Sweep the floor clean and open the windows! It’s a brand and grand new year! And in order to make it the absolute best, one of the most important activities that we can practice (besides good mid-winter cleaning) is forgiveness. Here’s why: The new year offers many opportunities for us to do better than we […]
Today’s the “day after” my iron infusion and I’m at a very low ebb. Achy, headachy, slow…and wouldn’t you know that, when I got back from the long day yesterday, I had numerous emails and voicemails awaiting me. Things to do, people to call back…Have I responded to them? Honestly, eventually, I will. But for now, I’m turning my very minimal energy to writing this in the hope that this example in my life might help others who, because of their own chronic illness or pain, might feel like they’re failing because health challenges stand in the way of being fully responsive and productive…or even a little responsive and productive.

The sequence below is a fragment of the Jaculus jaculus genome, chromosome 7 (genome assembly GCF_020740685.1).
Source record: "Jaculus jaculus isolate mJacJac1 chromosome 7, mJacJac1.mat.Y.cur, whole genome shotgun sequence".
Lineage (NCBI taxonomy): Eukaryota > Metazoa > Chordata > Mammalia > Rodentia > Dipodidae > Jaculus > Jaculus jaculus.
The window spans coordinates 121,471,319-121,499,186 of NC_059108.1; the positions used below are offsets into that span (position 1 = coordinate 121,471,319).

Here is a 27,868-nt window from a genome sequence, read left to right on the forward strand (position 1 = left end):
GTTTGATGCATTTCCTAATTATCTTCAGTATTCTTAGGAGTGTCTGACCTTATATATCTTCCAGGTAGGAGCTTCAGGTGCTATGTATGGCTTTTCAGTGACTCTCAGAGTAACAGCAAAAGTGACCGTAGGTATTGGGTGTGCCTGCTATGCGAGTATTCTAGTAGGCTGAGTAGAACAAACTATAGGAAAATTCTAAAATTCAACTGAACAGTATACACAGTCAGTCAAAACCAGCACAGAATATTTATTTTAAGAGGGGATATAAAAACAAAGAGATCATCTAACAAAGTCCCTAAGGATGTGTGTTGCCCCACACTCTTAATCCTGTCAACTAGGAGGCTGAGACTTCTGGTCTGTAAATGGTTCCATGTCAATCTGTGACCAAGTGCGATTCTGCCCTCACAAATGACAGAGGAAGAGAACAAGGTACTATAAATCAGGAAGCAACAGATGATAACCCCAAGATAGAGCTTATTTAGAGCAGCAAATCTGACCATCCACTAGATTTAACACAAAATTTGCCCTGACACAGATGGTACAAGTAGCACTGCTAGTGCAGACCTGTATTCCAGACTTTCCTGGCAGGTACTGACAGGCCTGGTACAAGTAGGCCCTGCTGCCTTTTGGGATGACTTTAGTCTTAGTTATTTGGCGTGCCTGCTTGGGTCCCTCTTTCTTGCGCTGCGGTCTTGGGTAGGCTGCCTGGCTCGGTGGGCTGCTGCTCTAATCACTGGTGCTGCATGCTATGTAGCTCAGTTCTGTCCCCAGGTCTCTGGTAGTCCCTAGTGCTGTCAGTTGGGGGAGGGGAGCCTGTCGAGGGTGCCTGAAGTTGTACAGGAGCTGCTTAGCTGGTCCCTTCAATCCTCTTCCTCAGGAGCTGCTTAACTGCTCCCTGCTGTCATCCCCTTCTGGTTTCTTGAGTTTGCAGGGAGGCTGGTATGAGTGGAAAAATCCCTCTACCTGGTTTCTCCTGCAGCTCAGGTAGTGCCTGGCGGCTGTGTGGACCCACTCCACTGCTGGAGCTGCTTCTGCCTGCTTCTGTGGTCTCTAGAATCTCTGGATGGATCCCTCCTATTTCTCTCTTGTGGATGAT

In my years of living with the flare ups of illness, I’ve had many experiences of being interrupted in mid-task, mid-day, or even mid-sentence. Sometimes, I’ve had to cancel activities completely. Sometimes, I’ve returned calls and emails days after receiving them. And, I used to feel like a complete failure.
Now, however, I understand that these interruptions are not failures, but all a part of life with a serious illness and pain. And, I’ve learned to explain this to others, especially the need to rest and prioritize so that the little, precious energy that I have on a given day will be put to its best use. The limitations placed upon me by illness are not easy to live with, but they just are. But stressing because I feel bad about feeling bad is, well, just heaping pain upon pain, which is something I choose not to do.
Yes, today’s a slow day. A rest day. And a day God gives. Come to think of it, He rested, too, didn’t He, on the seventh day? (Genesis 2:1-2) Wise, indeed!
Blessings for the day,